var fName = this.getBoxFieldName();
        var rec = null;
        
        for (var i=0; i<s.getCount(); i++) {
            rec = s.getAt(i);
           
            this.add({
                xtype: 'checkbox',
                inputValue: rec.get(vField),
                boxLabel: rec.get(lField),
                checked: rec.get(cField),
                name: fName
            });
        }
        
        Ext.resumeLayouts(true);
        
    }, 
    initComponent: function() {
        this.callParent(arguments);
        this.on('afterrender', this.onAfterRender);
    },
    onAfterRender: function() {   
        if (this.getStore().totalCount) {
            this.onStoreChange(this.getStore);
        }
    }
});

You can test and play around with the code here:
https://fiddle.sencha.com/#fiddle/i51

Categories: Ext JS 4, Ext JS 5

Using Brackets for Ext JS Development

February 12, 2015 3 comments

Recently I evaluated using Brackets, a free, open-source, multiplatform-editor as a potential replacement for Sublime Text in our Javascript training courses.
brackets1
Brackets has a lot going for it:

  • It’s free
  • Installation is simple
  • It’s open source
  • Projects are directory-based, just like Sublime
  • It has a js linter built in
  • It has some intellisense
  • It does *not* auto-complete array and object syntax (brackets and curly braces)
  • It supports scss (Sassy CSS)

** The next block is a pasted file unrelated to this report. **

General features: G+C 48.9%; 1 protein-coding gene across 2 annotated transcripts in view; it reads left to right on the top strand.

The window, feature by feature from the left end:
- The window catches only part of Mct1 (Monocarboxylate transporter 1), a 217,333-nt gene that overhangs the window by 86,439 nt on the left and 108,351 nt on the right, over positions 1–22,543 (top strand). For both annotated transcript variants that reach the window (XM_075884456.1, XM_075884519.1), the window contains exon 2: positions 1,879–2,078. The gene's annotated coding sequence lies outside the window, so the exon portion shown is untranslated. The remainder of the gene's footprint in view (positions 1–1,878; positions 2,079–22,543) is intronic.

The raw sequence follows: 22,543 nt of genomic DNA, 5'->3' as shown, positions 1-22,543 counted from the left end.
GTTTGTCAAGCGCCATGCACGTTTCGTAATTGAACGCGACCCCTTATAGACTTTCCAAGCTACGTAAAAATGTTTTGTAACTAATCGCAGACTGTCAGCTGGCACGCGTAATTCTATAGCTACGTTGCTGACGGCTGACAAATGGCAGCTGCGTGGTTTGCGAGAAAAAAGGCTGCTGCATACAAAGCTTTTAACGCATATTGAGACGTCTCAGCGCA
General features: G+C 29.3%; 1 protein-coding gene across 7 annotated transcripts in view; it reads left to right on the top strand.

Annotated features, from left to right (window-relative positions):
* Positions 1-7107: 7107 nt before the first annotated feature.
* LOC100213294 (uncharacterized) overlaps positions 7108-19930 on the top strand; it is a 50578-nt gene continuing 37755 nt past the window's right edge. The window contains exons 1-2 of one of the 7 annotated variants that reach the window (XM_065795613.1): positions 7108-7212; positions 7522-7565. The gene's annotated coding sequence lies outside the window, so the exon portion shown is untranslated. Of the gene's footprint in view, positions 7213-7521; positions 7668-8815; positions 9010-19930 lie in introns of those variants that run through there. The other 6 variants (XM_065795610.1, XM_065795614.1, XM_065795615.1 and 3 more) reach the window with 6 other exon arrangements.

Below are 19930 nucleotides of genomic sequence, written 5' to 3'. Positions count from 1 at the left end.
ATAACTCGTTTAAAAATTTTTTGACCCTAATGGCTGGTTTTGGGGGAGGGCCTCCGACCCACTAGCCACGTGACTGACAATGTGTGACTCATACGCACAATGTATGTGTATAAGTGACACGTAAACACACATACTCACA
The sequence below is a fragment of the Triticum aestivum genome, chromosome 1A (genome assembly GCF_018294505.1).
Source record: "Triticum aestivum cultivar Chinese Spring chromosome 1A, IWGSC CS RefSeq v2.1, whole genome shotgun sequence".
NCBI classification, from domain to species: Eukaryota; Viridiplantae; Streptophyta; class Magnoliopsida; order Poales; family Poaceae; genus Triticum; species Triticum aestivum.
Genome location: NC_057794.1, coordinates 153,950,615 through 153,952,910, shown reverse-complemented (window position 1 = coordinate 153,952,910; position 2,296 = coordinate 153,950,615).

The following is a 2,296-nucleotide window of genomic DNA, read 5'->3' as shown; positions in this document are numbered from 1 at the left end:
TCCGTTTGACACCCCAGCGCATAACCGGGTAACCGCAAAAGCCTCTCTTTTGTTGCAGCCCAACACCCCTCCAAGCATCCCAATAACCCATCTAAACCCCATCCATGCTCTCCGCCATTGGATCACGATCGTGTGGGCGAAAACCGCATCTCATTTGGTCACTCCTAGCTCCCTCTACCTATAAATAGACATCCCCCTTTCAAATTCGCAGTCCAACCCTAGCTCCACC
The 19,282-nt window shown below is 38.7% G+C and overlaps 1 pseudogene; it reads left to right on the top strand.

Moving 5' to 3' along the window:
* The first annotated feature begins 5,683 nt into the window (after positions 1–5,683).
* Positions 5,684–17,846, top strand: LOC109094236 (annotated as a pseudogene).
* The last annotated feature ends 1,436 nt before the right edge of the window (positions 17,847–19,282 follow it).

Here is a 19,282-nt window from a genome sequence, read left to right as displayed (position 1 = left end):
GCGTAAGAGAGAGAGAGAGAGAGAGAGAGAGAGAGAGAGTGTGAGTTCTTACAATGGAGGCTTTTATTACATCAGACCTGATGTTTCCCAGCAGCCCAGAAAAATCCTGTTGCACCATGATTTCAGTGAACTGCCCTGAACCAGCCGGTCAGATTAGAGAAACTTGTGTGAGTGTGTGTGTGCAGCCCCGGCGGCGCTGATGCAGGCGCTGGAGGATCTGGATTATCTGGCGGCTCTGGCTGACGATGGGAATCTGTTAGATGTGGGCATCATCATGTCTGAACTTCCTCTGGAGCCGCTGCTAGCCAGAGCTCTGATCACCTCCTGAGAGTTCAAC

• Performance doesn’t completely suck
  • It’s supports 3rd Party Plugins
  • It’s available for multiple OS.

And while it doesn’t fully support Sencha’s massive Ext JS library, it should help students quickly identify syntax problems with their json configs. I was able to configure Bracket’s built-in JS Linter to ignore nearly all of its “false-positive” errors and warnings.

The trick is to modify Bracket’s preferences file (Debug > Open Preferences File) as follows:

{
    "linting.collapsed": false,
    "themes.theme": "light-theme",
    "jslint.options": {
        "plusplus": true,
        "devel": true,
        "predef": [
            "Ext"
        ],
        "sloppy": true,
        "browser": true,
        "white": true
    },
    "useTabChar": false
}

You’ll need to restart Brackets for these changes to take effect.

So if you’re looking for a change of pace from using Sublime, or money is tight and you can’t afford JetBrains WebStorm or Sencha Architect, it’s worth giving Brackets a try.

Download Brackets at http://brackets.io/

Happy coding!

Categories: Ext JS 5, JavaScript

Fig Leaf Software’s Ext JS 5 Fiddles

February 9, 2015 Leave a comment
Categories: Ext JS 5 Tags: ,

I Can’t Fight This Framework Anymore…

January 26, 2015 4 comments

I can’t fight this framework any longer.
It seems like such a really great gizmo
What started out as a small ZIP
Has grown larger.
And its learning curve will make my work go slow

I tell myself that I can’t hold out forever.
Friends said there is no reason for my fear.
I feel so secure when I read their forums
It should give my work direction,
And make everything so clear.

And even as I ponder,
Converting every app in sight
Its docs make my brow furrow
As I code late into the night
But I’m getting closer than I ever thought I might.

And I can’t fight this framework anymore.
Writing my own code is such a chore.
Gotta learn before my job gets shipped offshore
And stays in Eastern Europe forever

And I can’t fight this framework anymore.
I’ve forgotten what I started fighting for.
It’s time to put my app into the store,
And delete the backdoors, forever.

Cause I can’t fight this framework anymore.
I’ve forgotten what I started fighting for.
Tired of my ux being an eyesore
Gonna show my boss I am hardcore!
Baby, I can’t fight this framework anymore.

Categories: Humor